On October 17, 2012, Panthera's Media Director, Steve Winter, was awarded the prestigious Wildlife Photojournalist of the Year Award from the 2012 Veolia Environnement Wildlife Photographer of the Year Competition. Amidst the artifacts of London's Natural History Museum, Winter accepted this award for a series of six photos taken in India, Thailand and Indonesia of tigers in the wild, key threats facing the species and wildlife patrols working on the ground to prevent poaching of this endangered species.
View the award-winning photos.
"I am thrilled and honored to accept these esteemed awards from Veolia Environnement," said Steve Winter. "I shot this story in three countries - Thailand, Indonesia (Sumatra) and India - with the goal of documenting the beauty of the tiger, the serious threats they face, and the heroic efforts being made to protect them. My hope is that these photographs help to raise awareness about the fragility of the world's tiger population and inspire people to act to save this incredible species."
Each year, the Wildlife Photojournalist of the Year award is given to a stellar photographer who has captured the most memorable story about animal behavior or environmental issues in just six images. Winter's photo story, entitled 'The Tiger's Tale,' illustrates the species' struggle to survive against human threats, including direct poaching, habitat loss and fragmentation, and human-tiger conflict.
These captivating images show a rescued tiger cub who lost its leg to a poacher's snare in Sumatra; another young tiger slipping through a national park fence bordering local villages in India; a Sumatran tiger hunting at night; tiger habitat being cleared for oil palm plantations in Sumatra; the study of a radio-collared female tiger in Thailand; and rangers gearing up to patrol against poachers in a wildlife sanctuary in Thailand.
Along with this honor, Winter brought home the Runner-up Prize for The Gerald Durrell Award for Endangered Species for a camera trap photo showing two tiger cub siblings resting in a pool in India's Bandhavgarh National Park, featured above. The cubs featured in this image, entitled 'Free No More,' are now living in a captive facility for 'conflict tigers' in Bhopal, India after attacking local villagers. Commemorating the late conservationist, Gerald Durrell, and his work with endangered species, this award is given to the most memorable image that captures the unique character and spirit of a species in threat of extinction.
Today, of all the big cats, the tiger is closest to extinction. In the last 100 years, tigers have plummeted from nearly 100,000 to fewer than 3,200 individuals in the wild today. Grappling with drastic habitat loss and fragmentation, the tiger now lives in less than 7% of its historic range. Furthermore, with three out of the nine subspecies of tigers having gone extinct in the last 80 years, the species is now listed as Endangered on the International Union for the Conservation of Nature's Red List of Threatened Species.
Sponsored by Veolia Environnement, and co-owned by the Natural History Museum and BBC Worldwide, the Wildlife Photographer of the Year Competition is internationally recognized for taking a lead in the artistic representation of the natural world, including endangered species like the tiger. The international judging panel of respected wildlife experts and nature photographers reviewed over 48,000 entries from 98 countries, from aspiring amateurs and established professional photographers.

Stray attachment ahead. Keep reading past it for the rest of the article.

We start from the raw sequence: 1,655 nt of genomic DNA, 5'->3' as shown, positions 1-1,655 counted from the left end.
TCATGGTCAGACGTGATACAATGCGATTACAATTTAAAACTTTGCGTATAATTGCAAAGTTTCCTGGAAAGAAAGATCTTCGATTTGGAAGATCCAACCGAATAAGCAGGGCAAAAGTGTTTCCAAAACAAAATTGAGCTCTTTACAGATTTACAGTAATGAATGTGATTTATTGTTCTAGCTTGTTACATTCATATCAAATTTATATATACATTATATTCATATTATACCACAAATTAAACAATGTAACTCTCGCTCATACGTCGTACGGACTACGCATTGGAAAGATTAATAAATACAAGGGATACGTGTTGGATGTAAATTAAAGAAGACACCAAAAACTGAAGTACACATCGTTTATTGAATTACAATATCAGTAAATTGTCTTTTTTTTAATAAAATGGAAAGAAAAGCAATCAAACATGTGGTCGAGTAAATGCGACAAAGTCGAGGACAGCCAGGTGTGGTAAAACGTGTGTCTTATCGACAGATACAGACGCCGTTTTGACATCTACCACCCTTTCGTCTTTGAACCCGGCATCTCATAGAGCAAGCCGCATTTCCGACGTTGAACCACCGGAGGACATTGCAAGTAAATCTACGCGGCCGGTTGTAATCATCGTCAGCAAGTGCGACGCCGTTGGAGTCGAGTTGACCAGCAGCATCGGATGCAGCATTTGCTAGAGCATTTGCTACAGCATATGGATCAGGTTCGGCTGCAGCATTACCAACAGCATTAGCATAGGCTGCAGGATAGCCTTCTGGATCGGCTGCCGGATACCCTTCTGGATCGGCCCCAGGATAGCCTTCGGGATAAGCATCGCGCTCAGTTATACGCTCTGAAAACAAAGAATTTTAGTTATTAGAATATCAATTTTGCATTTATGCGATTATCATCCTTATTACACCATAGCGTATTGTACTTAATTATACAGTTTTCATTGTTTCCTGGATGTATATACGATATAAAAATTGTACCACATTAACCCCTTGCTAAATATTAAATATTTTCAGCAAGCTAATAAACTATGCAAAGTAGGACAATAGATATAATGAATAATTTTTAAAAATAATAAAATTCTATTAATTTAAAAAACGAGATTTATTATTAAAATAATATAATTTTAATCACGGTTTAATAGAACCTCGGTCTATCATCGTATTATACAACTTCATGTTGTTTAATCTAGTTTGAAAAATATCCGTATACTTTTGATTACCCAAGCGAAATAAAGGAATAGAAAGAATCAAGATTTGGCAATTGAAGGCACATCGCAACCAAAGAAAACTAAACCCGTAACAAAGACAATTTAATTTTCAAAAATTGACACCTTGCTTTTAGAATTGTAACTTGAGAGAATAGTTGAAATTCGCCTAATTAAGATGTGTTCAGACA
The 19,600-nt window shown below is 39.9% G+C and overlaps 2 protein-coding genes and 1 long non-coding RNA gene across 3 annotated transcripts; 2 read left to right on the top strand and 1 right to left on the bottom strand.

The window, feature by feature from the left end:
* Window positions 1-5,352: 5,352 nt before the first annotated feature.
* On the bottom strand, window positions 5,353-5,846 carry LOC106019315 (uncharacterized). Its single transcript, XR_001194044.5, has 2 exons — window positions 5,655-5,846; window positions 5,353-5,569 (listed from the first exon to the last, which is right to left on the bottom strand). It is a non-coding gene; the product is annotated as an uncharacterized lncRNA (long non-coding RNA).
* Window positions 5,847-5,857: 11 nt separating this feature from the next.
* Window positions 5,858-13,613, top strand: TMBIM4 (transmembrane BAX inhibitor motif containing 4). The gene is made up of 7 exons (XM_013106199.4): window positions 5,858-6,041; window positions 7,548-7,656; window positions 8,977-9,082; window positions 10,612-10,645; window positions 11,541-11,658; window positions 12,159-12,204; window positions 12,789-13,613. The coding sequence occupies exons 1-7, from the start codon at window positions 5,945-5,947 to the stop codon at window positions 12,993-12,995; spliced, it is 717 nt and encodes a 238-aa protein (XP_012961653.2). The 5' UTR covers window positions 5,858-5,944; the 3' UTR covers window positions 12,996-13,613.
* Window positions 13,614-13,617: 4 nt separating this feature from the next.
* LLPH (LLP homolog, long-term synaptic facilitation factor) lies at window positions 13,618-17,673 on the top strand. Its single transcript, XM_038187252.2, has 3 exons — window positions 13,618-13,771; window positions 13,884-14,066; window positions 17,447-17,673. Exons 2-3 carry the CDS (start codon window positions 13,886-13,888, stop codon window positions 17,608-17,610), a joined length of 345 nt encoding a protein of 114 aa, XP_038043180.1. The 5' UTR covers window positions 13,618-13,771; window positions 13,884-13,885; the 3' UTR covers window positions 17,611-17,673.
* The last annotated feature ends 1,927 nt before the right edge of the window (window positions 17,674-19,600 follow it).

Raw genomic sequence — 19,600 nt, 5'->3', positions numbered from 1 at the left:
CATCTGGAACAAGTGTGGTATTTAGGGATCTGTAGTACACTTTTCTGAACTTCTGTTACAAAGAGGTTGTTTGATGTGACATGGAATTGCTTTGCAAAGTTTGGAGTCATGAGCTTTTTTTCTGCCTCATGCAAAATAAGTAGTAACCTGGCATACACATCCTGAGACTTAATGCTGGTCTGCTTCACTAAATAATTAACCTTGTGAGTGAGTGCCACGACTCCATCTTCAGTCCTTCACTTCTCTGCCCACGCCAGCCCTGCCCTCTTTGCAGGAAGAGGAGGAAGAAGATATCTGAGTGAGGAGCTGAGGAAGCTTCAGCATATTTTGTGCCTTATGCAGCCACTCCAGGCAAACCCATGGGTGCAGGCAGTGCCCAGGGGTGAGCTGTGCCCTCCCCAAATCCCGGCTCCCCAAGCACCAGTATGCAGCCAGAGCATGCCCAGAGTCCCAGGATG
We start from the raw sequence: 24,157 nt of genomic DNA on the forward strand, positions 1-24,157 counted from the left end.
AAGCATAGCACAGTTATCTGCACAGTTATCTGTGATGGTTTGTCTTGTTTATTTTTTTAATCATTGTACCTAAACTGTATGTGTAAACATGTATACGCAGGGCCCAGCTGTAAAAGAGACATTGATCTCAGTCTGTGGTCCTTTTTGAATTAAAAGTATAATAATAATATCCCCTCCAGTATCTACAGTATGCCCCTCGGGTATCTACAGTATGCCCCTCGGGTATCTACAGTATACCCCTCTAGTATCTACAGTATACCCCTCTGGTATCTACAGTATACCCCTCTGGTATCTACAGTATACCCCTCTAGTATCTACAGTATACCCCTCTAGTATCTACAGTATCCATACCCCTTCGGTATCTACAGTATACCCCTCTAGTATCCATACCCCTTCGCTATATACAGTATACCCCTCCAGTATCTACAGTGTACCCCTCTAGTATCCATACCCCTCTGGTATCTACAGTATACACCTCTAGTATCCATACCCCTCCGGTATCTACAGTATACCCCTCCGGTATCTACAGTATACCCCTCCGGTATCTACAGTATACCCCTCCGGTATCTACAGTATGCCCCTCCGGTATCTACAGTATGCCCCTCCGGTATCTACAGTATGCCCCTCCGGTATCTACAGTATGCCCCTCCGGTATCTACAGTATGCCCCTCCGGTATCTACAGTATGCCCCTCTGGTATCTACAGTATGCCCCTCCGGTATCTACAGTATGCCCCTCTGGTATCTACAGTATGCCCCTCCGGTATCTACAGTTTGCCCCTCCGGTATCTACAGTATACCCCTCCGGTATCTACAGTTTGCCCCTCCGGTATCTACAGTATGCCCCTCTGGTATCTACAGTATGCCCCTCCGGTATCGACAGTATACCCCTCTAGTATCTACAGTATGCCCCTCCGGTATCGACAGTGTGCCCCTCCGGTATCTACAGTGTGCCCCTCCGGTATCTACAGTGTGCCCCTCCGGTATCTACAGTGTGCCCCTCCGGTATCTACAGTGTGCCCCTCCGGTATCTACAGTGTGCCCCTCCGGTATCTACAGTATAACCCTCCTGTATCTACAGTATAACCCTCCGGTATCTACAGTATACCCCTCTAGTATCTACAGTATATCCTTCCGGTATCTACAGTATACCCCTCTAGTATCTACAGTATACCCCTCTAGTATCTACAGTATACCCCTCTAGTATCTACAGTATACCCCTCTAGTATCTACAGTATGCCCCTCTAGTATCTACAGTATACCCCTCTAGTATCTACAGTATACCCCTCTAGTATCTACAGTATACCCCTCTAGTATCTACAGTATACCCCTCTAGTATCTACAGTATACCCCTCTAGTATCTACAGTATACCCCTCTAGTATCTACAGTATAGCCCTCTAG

An exhibition of this year's winning images, including Winter's seven award-winning photos, will be held from October 19th, 2012 through March 3rd, 2013 at the Natural History Museum, before embarking on an international tour.
Learn about Winter's additional photos from 'The Tiger's Tale' series, for which he won his second consecutive Global Vision Award from Pictures of the Year International.
Learn about what Panthera is doing to save tigers in the wild. Visit Panthera's Tigers Forever page.
Panthera, founded in 2006, is devoted exclusively to the conservation of wild cats and their ecosystems. Utilizing the expertise of the world's premier cat biologists, Panthera develops and implements global conservation strategies for the largest, most imperiled cats – tigers, lions, jaguars, and snow leopards. Representing the most comprehensive effort of its kind, Panthera works in partnership with local and international NGOs, scientific institutions, local communities and governments around the globe. Visit Panthera.
About Tigers Forever
Launched in 2006 after decades of continuing tiger declines, Tigers Forever is changing the face of tiger conservation. Tigers Forever makes a unique commitment to increase tiger numbers at key sites by at least 50% over a 10-year period by relentlessly attacking the most critical threats to tigers – poaching of tigers and their prey. Utilizing rigorous science to maintain constant vigilance on conservation efforts and on the tiger itself, this transformative program is the only one of its kind to guarantee success – the recovery of the wild tiger. Visit Tigers Forever.
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